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Question about photon experiments

  1. Nov 2, 2004 #1
    I posted this in reply to another topic in the relativity forum, but I realized this might be better as its own thread here in QP forum.

    I have some questions on photons being able to go faster than c.

    I just finished reading QED by Feynman (great book). One of the things he talks about is that when using QM pobability amplitudes to predict results you have to throw out any "common sense" notions of physics ... which, he says, includes the idea that photons move in a straight line, AND that they always travel at c.

    He shows this clearly for the straight line bit with the standard wall with two small holes between a source and a detector. When the the holes are small enough, then the probabilities for going straight aren't so overwhelming anymore compared to the probability for going in some weird path through another hole off to the side somewhere.

    However, he doesn't mention any related experiment with photon speeds, instead being careful to say for each experiment that the distances are relatively large that the photon travels, so we can assume it averages out to go c.

    My question is, are there experiments where the distances aren't so large where you can show that photons move faster than c? Something analogous to the 2 small holes in a wall for the path, but for the speed instead? And if so, doesn't having something moving faster than c cause all sorts of other problems?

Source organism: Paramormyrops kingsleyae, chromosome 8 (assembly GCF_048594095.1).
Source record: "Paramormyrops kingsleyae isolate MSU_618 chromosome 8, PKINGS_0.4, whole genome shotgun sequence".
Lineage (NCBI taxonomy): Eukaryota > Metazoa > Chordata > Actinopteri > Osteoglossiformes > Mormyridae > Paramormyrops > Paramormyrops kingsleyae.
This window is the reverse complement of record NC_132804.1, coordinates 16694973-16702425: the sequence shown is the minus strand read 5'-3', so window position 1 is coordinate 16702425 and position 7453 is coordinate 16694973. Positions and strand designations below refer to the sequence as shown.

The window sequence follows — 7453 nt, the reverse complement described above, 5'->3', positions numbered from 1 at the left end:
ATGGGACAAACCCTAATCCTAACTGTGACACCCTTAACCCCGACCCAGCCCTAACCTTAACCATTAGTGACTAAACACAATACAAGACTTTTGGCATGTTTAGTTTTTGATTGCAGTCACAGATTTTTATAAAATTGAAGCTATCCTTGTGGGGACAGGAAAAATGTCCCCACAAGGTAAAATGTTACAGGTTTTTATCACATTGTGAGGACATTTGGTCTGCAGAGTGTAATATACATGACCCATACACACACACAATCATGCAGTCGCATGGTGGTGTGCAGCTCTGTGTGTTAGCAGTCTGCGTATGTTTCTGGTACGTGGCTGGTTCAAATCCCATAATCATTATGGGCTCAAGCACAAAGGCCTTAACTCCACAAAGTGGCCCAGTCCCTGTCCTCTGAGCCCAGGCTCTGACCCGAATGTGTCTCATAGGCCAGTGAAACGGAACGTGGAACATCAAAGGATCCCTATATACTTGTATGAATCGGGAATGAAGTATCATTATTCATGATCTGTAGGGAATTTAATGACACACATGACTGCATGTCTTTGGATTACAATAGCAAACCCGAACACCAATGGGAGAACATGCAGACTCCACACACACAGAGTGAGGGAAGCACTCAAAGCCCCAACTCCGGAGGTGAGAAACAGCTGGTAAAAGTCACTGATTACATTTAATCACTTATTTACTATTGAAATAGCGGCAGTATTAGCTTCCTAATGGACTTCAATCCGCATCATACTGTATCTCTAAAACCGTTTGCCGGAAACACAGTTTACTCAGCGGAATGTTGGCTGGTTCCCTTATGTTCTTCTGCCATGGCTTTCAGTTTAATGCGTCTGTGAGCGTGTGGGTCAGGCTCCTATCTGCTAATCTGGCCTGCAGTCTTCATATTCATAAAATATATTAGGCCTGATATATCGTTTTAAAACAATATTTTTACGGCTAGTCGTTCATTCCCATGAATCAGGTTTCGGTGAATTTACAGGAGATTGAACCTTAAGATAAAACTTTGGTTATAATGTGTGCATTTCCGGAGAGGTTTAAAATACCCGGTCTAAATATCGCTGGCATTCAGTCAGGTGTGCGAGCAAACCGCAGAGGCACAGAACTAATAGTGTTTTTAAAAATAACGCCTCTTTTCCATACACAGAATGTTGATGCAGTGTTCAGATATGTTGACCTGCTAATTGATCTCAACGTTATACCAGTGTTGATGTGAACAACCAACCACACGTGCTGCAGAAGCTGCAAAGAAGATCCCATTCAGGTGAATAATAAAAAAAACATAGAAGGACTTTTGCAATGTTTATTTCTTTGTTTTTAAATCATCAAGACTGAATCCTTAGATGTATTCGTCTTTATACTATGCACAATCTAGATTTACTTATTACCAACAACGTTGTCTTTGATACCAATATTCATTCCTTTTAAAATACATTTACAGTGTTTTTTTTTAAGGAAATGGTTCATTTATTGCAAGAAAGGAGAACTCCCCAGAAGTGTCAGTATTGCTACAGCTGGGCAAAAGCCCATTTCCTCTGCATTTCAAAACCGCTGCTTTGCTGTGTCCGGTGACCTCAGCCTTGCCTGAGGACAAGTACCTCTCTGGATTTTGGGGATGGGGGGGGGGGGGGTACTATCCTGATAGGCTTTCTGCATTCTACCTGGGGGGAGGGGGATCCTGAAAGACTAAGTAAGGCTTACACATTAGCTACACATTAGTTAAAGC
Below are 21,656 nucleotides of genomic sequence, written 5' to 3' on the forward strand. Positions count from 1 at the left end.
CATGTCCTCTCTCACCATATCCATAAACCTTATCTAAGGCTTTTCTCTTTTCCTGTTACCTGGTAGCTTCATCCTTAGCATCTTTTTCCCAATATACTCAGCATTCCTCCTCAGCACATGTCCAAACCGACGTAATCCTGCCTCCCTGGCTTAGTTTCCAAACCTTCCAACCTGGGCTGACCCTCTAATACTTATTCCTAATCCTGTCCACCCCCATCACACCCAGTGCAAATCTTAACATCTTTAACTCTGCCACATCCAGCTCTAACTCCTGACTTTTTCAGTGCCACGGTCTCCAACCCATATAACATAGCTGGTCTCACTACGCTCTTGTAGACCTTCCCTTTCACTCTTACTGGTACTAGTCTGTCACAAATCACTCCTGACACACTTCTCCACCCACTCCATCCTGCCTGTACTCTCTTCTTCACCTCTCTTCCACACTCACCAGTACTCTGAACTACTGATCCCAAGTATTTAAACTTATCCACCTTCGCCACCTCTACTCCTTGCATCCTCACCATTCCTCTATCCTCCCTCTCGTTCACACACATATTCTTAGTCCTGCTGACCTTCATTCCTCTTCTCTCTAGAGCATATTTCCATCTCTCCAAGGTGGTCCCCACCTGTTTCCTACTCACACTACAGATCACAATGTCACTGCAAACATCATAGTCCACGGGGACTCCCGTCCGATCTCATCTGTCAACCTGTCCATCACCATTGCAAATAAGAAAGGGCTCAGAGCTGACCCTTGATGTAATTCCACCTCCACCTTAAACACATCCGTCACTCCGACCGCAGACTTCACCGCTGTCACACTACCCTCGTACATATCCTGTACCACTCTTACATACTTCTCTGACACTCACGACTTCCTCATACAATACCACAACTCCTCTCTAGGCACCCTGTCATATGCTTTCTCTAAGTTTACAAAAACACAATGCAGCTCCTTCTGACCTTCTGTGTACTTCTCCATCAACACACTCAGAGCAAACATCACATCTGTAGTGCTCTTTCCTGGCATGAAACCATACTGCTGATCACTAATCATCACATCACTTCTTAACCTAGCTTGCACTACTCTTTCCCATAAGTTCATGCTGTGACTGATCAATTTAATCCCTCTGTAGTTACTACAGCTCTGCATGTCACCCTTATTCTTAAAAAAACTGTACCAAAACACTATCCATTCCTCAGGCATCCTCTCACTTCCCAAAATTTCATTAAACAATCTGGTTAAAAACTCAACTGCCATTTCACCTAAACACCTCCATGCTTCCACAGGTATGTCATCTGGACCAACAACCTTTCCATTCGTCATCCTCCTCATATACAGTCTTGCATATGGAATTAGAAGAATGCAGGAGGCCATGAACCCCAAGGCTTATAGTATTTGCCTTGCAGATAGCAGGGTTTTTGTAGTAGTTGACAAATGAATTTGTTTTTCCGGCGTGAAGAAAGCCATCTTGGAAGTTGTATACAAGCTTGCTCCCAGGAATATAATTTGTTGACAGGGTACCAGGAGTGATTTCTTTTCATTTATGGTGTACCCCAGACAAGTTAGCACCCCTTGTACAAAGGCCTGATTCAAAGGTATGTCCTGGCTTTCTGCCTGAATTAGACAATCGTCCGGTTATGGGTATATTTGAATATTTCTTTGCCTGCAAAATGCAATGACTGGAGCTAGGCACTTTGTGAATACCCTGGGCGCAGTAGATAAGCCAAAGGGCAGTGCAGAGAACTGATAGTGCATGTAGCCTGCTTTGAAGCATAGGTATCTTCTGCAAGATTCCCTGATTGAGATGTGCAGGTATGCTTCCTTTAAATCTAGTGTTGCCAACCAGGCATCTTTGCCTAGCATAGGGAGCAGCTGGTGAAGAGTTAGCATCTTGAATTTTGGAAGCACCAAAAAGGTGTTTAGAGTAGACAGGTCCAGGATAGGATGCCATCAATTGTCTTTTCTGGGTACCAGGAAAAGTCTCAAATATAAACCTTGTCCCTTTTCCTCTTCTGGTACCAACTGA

2. jcsd
  3. Nov 2, 2004 #2


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    No, there are no such experiments. The motions Feynmann is talking about here are not observable, that is you can't make up an experiment that will show them. It's only the average that is observable, and the the average is always c. That can be calculated from Feynmann's method (called "sum over histories" or "path integrals"), as well as shown by experiment. Feynmann left out the math as much as he could in his book QED.
  4. Nov 2, 2004 #3
    But he showed it could be observed for the path changes using the wall with two holes experiment. His point was that the probablities average to going straight, but this is largely because all the paths for a photon "close" to straight have large contributions in the same direction. With a small enough hole, those contributions are removed, and the straight path probability becomes the same as a weird "other" path probability, which can be obsevered by experiment (and yes, I know this is an example of the "wave-like nature of photons", but Feynman's point was that you never needed to think of photons as anythin but particles as long as you used the QM probablitiy amplitudes correctly).

    He also implies that for very short distances, the speed average will not necessary be c, just as for going through a very small hole the path isn't most likely to be straight ahead.

    So it seems there should be some way to construct an analogous experiment with speed, or is not even something we can imagine doing even with a bit better technology?
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